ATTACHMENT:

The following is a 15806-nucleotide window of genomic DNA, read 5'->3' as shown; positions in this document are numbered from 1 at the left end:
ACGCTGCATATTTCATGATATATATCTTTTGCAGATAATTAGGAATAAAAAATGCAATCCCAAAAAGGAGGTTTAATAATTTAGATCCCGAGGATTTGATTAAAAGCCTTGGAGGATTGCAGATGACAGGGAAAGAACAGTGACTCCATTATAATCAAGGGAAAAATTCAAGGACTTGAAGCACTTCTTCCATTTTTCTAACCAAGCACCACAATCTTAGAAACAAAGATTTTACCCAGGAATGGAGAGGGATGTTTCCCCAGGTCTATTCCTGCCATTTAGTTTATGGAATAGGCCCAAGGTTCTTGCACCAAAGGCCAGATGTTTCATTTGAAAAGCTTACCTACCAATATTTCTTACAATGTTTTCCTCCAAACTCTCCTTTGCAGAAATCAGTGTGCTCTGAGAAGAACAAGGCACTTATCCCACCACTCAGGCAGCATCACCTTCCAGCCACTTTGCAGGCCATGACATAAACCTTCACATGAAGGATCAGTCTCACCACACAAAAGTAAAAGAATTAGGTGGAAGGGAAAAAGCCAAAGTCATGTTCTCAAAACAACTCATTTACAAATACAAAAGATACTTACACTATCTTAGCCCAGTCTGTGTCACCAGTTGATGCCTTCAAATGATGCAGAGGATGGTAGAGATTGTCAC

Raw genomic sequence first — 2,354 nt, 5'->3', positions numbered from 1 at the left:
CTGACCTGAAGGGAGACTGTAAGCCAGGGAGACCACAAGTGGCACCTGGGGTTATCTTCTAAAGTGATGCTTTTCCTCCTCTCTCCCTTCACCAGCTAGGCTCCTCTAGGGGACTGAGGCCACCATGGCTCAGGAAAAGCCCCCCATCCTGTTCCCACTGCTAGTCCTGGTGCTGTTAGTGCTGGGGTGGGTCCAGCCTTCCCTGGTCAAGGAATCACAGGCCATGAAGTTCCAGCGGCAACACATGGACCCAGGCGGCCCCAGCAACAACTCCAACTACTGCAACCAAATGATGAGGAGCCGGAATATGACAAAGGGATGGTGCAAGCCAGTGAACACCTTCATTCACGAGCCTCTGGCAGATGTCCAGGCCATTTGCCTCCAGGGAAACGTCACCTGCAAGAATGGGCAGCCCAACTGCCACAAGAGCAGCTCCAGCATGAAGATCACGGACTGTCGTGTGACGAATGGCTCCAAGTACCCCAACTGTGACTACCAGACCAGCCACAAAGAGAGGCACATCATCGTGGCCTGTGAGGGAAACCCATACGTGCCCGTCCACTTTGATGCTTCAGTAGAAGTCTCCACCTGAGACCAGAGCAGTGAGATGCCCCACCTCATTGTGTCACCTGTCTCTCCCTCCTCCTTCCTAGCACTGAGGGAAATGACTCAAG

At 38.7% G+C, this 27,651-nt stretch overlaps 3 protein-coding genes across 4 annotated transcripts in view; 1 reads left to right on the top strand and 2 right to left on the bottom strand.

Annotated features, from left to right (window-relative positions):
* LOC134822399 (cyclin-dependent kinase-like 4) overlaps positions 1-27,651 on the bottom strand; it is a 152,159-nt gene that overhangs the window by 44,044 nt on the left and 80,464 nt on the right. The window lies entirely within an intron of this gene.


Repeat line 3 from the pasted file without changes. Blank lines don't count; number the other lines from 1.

Raw genomic sequence first — 2,354 nt, 5'->3', positions numbered from 1 at the left: